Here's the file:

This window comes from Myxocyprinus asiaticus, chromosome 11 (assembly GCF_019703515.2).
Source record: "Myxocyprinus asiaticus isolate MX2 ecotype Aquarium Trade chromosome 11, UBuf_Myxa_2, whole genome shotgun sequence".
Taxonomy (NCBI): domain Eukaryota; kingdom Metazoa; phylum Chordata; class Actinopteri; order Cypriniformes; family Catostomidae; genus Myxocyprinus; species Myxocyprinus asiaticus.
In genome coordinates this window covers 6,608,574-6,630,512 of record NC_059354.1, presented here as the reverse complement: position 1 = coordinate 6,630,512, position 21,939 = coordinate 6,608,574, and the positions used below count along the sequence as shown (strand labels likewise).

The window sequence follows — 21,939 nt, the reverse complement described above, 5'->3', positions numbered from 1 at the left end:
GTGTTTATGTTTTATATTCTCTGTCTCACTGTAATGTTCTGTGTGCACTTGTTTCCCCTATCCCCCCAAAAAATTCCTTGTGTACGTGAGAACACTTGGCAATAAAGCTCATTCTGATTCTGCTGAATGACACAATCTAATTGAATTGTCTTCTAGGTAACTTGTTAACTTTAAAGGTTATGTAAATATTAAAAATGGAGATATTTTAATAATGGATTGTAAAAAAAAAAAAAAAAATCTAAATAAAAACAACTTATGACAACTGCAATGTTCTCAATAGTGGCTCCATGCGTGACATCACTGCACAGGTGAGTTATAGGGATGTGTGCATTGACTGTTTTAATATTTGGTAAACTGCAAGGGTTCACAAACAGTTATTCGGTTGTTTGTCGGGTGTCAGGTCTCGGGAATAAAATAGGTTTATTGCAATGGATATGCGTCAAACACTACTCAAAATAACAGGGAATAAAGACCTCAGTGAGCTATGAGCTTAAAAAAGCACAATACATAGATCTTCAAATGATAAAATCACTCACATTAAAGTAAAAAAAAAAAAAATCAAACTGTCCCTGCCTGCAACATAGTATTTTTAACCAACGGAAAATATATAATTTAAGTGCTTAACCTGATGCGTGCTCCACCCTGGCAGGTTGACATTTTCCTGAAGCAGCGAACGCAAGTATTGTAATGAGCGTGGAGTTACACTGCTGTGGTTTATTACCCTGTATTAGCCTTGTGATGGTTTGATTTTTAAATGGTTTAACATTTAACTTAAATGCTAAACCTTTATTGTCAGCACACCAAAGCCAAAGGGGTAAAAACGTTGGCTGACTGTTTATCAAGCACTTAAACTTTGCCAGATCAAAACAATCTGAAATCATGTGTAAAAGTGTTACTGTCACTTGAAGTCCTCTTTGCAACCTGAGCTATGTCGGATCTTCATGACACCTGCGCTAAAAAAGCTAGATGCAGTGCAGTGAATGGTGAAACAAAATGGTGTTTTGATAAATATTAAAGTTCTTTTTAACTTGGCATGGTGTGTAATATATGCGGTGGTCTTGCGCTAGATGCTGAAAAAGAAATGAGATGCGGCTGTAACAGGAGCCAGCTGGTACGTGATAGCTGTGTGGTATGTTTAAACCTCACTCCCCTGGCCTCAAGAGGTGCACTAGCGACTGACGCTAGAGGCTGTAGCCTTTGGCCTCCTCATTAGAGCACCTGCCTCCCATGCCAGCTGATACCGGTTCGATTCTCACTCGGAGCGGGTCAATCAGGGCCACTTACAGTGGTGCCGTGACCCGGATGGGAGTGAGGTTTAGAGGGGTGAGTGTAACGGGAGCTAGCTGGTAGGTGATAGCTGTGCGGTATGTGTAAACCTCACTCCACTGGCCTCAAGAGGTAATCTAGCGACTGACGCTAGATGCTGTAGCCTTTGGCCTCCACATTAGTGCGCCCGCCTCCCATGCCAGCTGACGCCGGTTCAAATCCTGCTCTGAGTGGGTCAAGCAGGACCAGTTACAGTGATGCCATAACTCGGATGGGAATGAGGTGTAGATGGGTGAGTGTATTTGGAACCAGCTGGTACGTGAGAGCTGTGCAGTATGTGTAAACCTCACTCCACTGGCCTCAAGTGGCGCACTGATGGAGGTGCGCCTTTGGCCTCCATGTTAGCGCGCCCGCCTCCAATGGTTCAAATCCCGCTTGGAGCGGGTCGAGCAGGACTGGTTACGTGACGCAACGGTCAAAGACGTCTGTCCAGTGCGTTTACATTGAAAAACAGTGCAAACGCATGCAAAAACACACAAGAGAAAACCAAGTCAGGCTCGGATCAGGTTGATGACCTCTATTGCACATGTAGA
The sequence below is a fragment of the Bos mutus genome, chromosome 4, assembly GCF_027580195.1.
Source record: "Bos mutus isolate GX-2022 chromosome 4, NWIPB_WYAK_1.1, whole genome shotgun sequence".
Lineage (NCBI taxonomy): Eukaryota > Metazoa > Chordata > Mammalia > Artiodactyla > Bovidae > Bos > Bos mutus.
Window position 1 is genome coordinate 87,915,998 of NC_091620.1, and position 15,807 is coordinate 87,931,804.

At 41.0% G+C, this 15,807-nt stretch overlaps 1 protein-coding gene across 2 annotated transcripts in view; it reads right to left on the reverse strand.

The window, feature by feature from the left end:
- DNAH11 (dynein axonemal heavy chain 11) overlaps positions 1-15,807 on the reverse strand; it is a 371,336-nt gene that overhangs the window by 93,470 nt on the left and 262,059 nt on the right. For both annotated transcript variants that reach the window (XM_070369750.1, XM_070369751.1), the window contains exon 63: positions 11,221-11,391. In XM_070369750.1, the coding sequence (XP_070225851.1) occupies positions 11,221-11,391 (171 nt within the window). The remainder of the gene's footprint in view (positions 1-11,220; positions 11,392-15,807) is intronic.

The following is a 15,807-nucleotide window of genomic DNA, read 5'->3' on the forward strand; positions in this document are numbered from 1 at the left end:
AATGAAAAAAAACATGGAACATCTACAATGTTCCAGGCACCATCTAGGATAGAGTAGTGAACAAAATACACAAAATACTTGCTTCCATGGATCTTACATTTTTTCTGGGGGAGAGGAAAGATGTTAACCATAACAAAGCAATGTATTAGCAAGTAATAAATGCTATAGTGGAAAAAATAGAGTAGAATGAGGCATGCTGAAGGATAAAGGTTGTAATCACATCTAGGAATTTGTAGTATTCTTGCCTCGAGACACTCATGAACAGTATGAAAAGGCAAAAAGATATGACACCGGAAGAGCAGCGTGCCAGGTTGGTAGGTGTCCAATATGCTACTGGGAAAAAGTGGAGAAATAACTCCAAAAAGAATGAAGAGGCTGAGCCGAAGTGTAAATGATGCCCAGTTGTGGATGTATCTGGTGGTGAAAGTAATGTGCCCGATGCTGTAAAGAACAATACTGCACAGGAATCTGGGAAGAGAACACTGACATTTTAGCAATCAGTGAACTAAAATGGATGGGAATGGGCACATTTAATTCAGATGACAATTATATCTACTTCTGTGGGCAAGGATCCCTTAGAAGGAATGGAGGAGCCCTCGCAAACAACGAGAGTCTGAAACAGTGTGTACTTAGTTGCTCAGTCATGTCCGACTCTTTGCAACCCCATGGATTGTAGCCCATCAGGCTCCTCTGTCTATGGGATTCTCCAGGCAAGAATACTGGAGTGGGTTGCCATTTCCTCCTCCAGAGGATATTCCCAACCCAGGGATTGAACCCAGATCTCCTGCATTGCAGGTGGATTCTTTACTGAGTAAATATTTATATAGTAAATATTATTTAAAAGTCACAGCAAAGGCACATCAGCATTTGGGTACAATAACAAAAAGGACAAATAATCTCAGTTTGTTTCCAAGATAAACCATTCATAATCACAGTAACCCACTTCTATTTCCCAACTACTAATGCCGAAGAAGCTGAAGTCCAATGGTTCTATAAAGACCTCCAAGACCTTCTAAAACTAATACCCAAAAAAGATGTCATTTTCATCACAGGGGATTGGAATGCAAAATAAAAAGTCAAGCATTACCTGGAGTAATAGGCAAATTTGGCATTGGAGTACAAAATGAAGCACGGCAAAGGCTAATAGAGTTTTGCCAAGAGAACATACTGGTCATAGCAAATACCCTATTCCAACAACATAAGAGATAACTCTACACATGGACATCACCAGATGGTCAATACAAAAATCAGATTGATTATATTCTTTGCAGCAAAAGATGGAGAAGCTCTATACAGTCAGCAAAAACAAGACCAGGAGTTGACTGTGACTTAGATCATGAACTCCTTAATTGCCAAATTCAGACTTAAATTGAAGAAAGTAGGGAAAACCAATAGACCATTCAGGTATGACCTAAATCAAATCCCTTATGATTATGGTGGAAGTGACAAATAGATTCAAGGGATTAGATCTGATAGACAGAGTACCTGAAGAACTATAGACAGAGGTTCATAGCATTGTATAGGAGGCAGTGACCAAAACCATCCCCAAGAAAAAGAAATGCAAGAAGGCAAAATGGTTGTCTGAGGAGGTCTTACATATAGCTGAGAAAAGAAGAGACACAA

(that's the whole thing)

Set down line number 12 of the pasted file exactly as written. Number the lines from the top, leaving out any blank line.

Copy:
The window, feature by feature from the left end: